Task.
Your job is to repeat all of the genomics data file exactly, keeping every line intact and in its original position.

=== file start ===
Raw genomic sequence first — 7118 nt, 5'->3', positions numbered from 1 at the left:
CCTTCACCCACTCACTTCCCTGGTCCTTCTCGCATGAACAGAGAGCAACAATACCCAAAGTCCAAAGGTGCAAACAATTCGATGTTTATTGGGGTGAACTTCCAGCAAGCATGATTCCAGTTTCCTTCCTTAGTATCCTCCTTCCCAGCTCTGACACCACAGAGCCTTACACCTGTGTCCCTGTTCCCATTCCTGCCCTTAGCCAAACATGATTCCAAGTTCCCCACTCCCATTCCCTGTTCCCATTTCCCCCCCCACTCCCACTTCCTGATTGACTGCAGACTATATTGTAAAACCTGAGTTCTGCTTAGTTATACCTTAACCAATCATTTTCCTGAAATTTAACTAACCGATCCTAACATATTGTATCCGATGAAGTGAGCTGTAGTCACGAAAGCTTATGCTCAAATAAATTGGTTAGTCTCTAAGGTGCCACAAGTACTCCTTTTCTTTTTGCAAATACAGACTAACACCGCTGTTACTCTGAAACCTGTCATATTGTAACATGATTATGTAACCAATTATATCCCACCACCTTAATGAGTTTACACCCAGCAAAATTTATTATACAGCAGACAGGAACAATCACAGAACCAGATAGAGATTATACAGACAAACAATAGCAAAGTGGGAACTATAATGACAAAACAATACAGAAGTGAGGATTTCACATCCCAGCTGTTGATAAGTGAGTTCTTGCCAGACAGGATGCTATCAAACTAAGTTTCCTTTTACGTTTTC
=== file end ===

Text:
Raw genomic sequence first — 7118 nt, 5'->3', positions numbered from 1 at the left:
CCTTCACCCACTCACTTCCCTGGTCCTTCTCGCATGAACAGAGAGCAACAATACCCAAAGTCCAAAGGTGCAAACAATTCGATGTTTATTGGGGTGAACTTCCAGCAAGCATGATTCCAGTTTCCTTCCTTAGTATCCTCCTTCCCAGCTCTGACACCACAGAGCCTTACACCTGTGTCCCTGTTCCCATTCCTGCCCTTAGCCAAACATGATTCCAAGTTCCCCACTCCCATTCCCTGTTCCCATTTCCCCCCCCACTCCCACTTCCTGATTGACTGCAGACTATATTGTAAAACCTGAGTTCTGCTTAGTTATACCTTAACCAATCATTTTCCTGAAATTTAACTAACCGATCCTAACATATTGTATCCGATGAAGTGAGCTGTAGTCACGAAAGCTTATGCTCAAATAAATTGGTTAGTCTCTAAGGTGCCACAAGTACTCCTTTTCTTTTTGCAAATACAGACTAACACCGCTGTTACTCTGAAACCTGTCATATTGTAACATGATTATGTAACCAATTATATCCCACCACCTTAATGAGTTTACACCCAGCAAAATTTATTATACAGCAGACAGGAACAATCACAGAACCAGATAGAGATTATACAGACAAACAATAGCAAAGTGGGAACTATAATGACAAAACAATACAGAAGTGAGGATTTCACATCCCAGCTGTTGATAAGTGAGTTCTTGCCAGACAGGATGCTATCAAACTAAGTTTCCTTTTACGTTTTC